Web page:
Cute right?   Very thin, very slippery (to aid getting unwieldy legs into unyielding boots).  Look what happened -- 
A zipper casualty
I still wore them (duh), and I'll be keeping them until they're truly demolished.  I probably just shouldn't own such delicate leg wear.  So Ovation Zocks, I appreciate your cute prints and sleek feel, but I won't be buying you again.  

In actual pony news I went out to see my boy tonight and he was such a goof (in a good way).  I lunged him in just his halter, as I feel that teeth floating deserves a couple days off.  He was moving off like a total powerhouse!  Okay, so he nearly dragged me around the arena once, but I'll take it for those gaits (plus he calmed down after a couple trips around).  There was a little pole jump set-up that I lunged him over.  And as always, nothing phases Gav so he popped over like it was nothing new.  What a great boy.  Here are some cute goodbye pics from tonight.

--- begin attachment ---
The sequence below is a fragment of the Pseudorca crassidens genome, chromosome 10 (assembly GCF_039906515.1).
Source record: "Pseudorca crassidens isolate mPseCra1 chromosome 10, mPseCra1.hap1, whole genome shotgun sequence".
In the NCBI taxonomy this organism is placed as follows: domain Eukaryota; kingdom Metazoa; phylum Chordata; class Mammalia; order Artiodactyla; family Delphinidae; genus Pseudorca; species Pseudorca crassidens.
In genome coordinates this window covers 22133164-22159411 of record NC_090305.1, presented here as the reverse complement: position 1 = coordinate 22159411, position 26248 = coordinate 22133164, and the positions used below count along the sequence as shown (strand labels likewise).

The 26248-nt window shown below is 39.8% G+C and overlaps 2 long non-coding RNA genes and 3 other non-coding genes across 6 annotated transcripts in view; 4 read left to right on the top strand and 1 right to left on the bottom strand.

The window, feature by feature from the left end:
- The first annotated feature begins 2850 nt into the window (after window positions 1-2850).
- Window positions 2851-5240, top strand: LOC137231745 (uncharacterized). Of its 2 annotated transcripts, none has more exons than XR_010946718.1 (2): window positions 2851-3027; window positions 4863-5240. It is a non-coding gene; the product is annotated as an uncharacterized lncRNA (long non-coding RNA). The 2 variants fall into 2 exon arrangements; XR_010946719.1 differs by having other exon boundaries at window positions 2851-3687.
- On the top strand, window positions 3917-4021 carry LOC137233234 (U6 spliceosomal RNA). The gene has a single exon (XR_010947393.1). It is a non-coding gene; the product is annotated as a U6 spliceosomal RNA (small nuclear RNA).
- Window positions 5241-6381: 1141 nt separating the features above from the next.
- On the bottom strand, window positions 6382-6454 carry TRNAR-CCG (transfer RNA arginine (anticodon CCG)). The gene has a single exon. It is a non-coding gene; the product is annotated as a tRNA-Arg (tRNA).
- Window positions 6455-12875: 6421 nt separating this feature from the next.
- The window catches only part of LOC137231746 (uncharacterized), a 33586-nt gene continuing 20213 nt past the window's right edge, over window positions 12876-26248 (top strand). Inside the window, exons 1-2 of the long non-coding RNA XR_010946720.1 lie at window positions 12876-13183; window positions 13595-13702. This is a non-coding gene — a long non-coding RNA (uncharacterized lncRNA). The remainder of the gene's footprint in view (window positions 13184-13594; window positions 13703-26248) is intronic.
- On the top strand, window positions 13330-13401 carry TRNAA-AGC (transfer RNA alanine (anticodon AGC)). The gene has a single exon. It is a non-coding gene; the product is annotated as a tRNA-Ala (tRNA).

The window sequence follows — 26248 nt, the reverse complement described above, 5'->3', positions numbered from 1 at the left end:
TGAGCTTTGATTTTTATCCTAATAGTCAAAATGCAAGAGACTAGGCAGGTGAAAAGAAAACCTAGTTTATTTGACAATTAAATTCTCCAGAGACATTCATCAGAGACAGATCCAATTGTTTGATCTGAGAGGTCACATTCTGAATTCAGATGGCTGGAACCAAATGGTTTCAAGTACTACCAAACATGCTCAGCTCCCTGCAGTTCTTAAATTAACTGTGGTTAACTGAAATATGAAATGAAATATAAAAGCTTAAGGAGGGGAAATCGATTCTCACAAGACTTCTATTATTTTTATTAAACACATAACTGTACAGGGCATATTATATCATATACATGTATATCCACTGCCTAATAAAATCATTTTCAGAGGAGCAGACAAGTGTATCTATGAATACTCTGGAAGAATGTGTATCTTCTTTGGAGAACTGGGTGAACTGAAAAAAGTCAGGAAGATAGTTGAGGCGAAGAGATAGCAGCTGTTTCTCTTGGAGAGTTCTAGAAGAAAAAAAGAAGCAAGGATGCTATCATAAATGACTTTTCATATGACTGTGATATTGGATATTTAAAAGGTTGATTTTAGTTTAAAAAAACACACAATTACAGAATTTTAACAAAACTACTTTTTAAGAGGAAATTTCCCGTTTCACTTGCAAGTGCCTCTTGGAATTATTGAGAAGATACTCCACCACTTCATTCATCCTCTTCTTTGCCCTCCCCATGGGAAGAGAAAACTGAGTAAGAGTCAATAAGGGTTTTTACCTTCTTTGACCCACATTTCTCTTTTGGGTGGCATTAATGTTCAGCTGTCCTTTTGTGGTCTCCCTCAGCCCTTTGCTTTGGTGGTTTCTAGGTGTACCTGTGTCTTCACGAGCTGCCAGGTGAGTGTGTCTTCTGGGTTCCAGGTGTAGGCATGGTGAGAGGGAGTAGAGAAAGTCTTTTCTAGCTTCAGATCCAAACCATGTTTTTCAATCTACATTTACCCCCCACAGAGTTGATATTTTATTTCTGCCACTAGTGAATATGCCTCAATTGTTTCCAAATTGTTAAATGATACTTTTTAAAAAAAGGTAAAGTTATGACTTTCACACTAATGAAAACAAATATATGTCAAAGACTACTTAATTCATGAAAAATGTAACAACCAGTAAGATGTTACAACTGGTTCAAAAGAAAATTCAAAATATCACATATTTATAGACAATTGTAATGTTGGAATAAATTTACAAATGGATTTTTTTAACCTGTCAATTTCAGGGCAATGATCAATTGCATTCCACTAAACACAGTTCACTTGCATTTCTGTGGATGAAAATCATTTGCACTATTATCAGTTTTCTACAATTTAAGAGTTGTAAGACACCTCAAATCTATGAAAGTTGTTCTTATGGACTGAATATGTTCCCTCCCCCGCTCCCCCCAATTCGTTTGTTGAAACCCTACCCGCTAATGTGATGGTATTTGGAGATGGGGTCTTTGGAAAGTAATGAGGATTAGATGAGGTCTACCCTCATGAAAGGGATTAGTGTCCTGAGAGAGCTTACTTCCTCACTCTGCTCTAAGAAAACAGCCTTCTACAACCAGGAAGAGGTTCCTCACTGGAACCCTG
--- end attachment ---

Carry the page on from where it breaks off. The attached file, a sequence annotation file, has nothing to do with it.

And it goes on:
wait... are you leaving?


I need a sugar to cope!

note the lazy eye from what I can only imagine is intense emotional distress ;)

Saturday, March 1, 2014

The Doctor and the Insecurity Fairy

So Gav had a vet appointment this Friday to have his teeth floated, sheath cleaned, and spring shots given.  Poor guy was soooo drunk from the sedative.  He had his hind legs crossed like a princess through the whole procedure.  Don't worry, this wasn't some sort of emergency equine-dental procedure; it was just your normal, once-a-year teeth grinding.  I am lucky enough to have a vet who will explain literally everything to me if I ask him.  He even explains stuff when I don't ask him.  So I got to peer into my horse's gaping mouth and even feel some sharp edges on his super-wide horsey molars (the before and after).  Ouch!  I'd complain too if I were him; those suckers were sharp!